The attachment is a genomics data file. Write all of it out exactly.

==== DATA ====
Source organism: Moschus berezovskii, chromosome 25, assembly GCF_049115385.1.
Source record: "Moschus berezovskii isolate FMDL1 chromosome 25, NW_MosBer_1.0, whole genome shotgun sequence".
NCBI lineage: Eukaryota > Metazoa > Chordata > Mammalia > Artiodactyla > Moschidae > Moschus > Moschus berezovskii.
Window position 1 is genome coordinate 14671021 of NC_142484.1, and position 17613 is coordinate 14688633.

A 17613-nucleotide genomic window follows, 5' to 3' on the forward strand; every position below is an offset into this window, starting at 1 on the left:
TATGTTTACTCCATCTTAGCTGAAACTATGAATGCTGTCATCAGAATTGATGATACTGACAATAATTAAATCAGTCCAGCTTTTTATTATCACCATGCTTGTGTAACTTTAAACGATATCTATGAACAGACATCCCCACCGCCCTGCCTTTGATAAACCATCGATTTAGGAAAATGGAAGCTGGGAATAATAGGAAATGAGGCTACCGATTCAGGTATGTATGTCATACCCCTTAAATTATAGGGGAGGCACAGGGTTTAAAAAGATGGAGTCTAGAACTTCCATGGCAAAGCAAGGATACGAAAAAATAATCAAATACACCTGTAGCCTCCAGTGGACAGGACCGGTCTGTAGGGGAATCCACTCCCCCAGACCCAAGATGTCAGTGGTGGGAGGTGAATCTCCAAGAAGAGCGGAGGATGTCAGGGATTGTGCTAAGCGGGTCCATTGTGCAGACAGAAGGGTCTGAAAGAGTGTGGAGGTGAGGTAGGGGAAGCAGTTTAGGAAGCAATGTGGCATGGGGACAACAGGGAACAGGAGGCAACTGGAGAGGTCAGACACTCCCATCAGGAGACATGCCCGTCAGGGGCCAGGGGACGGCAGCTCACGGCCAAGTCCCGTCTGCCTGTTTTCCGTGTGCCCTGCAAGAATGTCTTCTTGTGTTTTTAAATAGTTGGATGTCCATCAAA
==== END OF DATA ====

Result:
Source organism: Moschus berezovskii, chromosome 25, assembly GCF_049115385.1.
Source record: "Moschus berezovskii isolate FMDL1 chromosome 25, NW_MosBer_1.0, whole genome shotgun sequence".
NCBI lineage: Eukaryota > Metazoa > Chordata > Mammalia > Artiodactyla > Moschidae > Moschus > Moschus berezovskii.
Window position 1 is genome coordinate 14671021 of NC_142484.1, and position 17613 is coordinate 14688633.

A 17613-nucleotide genomic window follows, 5' to 3' on the forward strand; every position below is an offset into this window, starting at 1 on the left:
TATGTTTACTCCATCTTAGCTGAAACTATGAATGCTGTCATCAGAATTGATGATACTGACAATAATTAAATCAGTCCAGCTTTTTATTATCACCATGCTTGTGTAACTTTAAACGATATCTATGAACAGACATCCCCACCGCCCTGCCTTTGATAAACCATCGATTTAGGAAAATGGAAGCTGGGAATAATAGGAAATGAGGCTACCGATTCAGGTATGTATGTCATACCCCTTAAATTATAGGGGAGGCACAGGGTTTAAAAAGATGGAGTCTAGAACTTCCATGGCAAAGCAAGGATACGAAAAAATAATCAAATACACCTGTAGCCTCCAGTGGACAGGACCGGTCTGTAGGGGAATCCACTCCCCCAGACCCAAGATGTCAGTGGTGGGAGGTGAATCTCCAAGAAGAGCGGAGGATGTCAGGGATTGTGCTAAGCGGGTCCATTGTGCAGACAGAAGGGTCTGAAAGAGTGTGGAGGTGAGGTAGGGGAAGCAGTTTAGGAAGCAATGTGGCATGGGGACAACAGGGAACAGGAGGCAACTGGAGAGGTCAGACACTCCCATCAGGAGACATGCCCGTCAGGGGCCAGGGGACGGCAGCTCACGGCCAAGTCCCGTCTGCCTGTTTTCCGTGTGCCCTGCAAGAATGTCTTCTTGTGTTTTTAAATAGTTGGATGTCCATCAAA